That was pretty straight forward, but it wasn't enough to seal the deal.

An additional amendment was made to the Compromise that required a line be drawn through the Louisiana Territory purchased from France (so: virtually all of the continental U.S. west of Missouri and north of Texas). This line divided the U.S. in half along slavery lines. Any new states formed south of this border could be slave-holding states, and any state formed north of it could not.

So everyone was happy now, right? The country was divided in half like the baby from the story of King Solomon …but everyone was happy?

Yeah, not quite.

The compromise almost fell apart a bunch of times and the process of keeping it intact dragged on into 1821, necessitating a Second Missouri Compromise in which the compromises of the Compromise were further compromised.

Ultimately, the Missouri Compromise is how the U.S. avoided dealing with slavery for another thirty years until the Compromise of 1850…by which point the battle lines were set and the American Civil War was virtually inevitable ten years later.

What is Missouri Compromise About and Why Should I Care?

Because the Missouri Compromise is a huge neon sign that essentially screams, "Address the dang elephant in the dang room."

Especially because the elephant in question is "slavery" and the room is "the U.S.A."

If you learn one thing about the history of the U.S. of A, it's that slavery has cast a shadow over virtually all political activity in the country's history. Even since the institution has been abolished, its legacy continues to have a lasting impact on the economic, social, and political makeup of America. It was a very bad thing that spawned a lineage or more very bad things.

The Missouri Compromise was America's first real attempt at addressing the slavery issue. To put it bluntly, this translated into an emphatic rallying call to…well, not address the slavery issue. In fact, the Missouri Compromise is perhaps the perfect example of how democracy can have great success, and yet still totally fail.

See, the Compromise as a compromise was phenomenally successful. The fact that Clay and others could hammer out a political solution to this incredibly divisive issue is a credit to the peaceful and legal processes of our democratic system. Nobody liked the Compromise…but it kept the wobbly wheels of slavery spinning for another thirty years, which was all Congress was interested in anyway.

And that was exactly the problem with the Missouri Compromise.

From its outset, there was never any consideration of how to face the fundamental realities of slavery in the U.S. Nobody wanted to risk their political neck for a bunch of powerless (and voteless) slaves. Congress wanted to maintain the familiar and (for them) safe status quo, and they made the slaves pay for it.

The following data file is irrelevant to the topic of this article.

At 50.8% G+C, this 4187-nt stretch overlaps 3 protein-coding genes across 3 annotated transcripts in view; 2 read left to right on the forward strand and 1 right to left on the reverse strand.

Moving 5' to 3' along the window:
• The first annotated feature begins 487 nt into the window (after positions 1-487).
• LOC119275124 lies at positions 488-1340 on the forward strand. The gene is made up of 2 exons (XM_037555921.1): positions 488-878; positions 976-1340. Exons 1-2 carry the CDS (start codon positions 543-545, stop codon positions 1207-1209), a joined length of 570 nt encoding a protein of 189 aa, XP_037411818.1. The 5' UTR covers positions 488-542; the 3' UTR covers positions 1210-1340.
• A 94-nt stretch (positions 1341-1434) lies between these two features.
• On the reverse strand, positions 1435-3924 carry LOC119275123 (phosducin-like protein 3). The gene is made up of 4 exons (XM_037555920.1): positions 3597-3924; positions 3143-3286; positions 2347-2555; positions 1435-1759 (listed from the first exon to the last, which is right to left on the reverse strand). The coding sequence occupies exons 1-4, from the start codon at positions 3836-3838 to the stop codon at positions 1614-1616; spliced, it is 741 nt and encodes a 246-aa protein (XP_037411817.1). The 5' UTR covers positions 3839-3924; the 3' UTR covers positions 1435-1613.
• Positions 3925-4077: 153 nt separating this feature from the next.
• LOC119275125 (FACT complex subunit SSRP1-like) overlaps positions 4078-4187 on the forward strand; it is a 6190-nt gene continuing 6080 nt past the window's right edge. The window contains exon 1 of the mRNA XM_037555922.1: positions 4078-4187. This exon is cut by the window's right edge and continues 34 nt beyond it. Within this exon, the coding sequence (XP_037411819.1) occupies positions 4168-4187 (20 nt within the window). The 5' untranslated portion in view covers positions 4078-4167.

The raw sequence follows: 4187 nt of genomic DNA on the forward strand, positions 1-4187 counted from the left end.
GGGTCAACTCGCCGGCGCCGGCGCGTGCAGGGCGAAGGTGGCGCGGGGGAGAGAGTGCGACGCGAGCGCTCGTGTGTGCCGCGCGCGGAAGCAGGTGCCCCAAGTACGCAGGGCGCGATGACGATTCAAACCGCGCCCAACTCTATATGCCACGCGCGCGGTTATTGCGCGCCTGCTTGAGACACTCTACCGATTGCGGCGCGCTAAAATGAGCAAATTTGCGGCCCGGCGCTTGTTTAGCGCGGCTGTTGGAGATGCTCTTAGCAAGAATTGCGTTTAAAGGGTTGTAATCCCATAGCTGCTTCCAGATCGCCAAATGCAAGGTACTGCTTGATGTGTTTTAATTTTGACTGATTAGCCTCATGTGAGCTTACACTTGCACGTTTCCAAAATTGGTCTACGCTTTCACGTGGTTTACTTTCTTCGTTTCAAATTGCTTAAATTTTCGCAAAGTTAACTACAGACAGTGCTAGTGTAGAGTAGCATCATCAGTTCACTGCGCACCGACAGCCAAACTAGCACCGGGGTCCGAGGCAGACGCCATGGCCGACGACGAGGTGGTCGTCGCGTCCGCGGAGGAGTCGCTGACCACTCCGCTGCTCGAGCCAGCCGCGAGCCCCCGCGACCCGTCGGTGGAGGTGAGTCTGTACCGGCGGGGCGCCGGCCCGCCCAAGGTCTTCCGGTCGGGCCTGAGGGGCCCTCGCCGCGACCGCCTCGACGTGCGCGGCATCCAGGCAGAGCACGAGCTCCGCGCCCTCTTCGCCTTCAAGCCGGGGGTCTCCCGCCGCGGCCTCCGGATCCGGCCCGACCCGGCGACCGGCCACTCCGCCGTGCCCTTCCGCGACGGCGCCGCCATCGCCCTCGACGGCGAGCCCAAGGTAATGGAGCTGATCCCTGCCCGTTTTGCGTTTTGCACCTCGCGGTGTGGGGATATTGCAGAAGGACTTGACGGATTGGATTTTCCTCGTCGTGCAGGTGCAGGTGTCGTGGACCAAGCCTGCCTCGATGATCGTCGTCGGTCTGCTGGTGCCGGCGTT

This may all sound like a moldy old story out of a dusty history book, but in today's world the danger of democratic institutions ignoring serious problems is just as real as in 1820.

Example? Sure thing. How about the 1980s AIDS crisis: AIDS was known to be affecting a bunch of Americans, but its reputation as the "gay disease" and a callous disregard for the welfare of gay people by the Reagan administration let the disease reach epidemic proportions before the White House acknowledged that the disease even existed…much less pass any policies to actually address the issue.

That same fundamental issue at play in the Missouri Compromise is still with us to this day, and though the faces are new and the plight of victims have changed, there's still a very real threat that those in power will hold on to the status quo far longer than is helpful, or moral.

But that's the thing with history: we're only doomed to repeat it if we forget it. If we study documents like the Missouri Compromise, we're reminded that stalling on life-or-death issues only leads to more death, pain, and suffering.

So tuck into the Missouri Compromise, get prepared to be a wee bit depressed by American history, and then get ready to take an early (or late) New Years resolution to stop putting off until tomorrow what can be accomplished today.

Missouri Compromise Resources


Original Doc
Straight from the source.


The History Channel's Take
A quick and dirty overview of the causes and results of the Compromise.

Slavery in America
Basically, everything was horrible.

Smithsonian Map of Slavery's Expansion
An interesting exploration of how slavery came to consume nearly half of the U.S.


Khan Academy's Missouri Compromise Video
How did the Missouri Compromise lead to the Civil War? Um, in a big way.

Tom Richey's Overview of the Missouri Compromise
One AP U.S. History teacher's overview of the Missouri Compromise. Mr. Richey seems like a nice guy.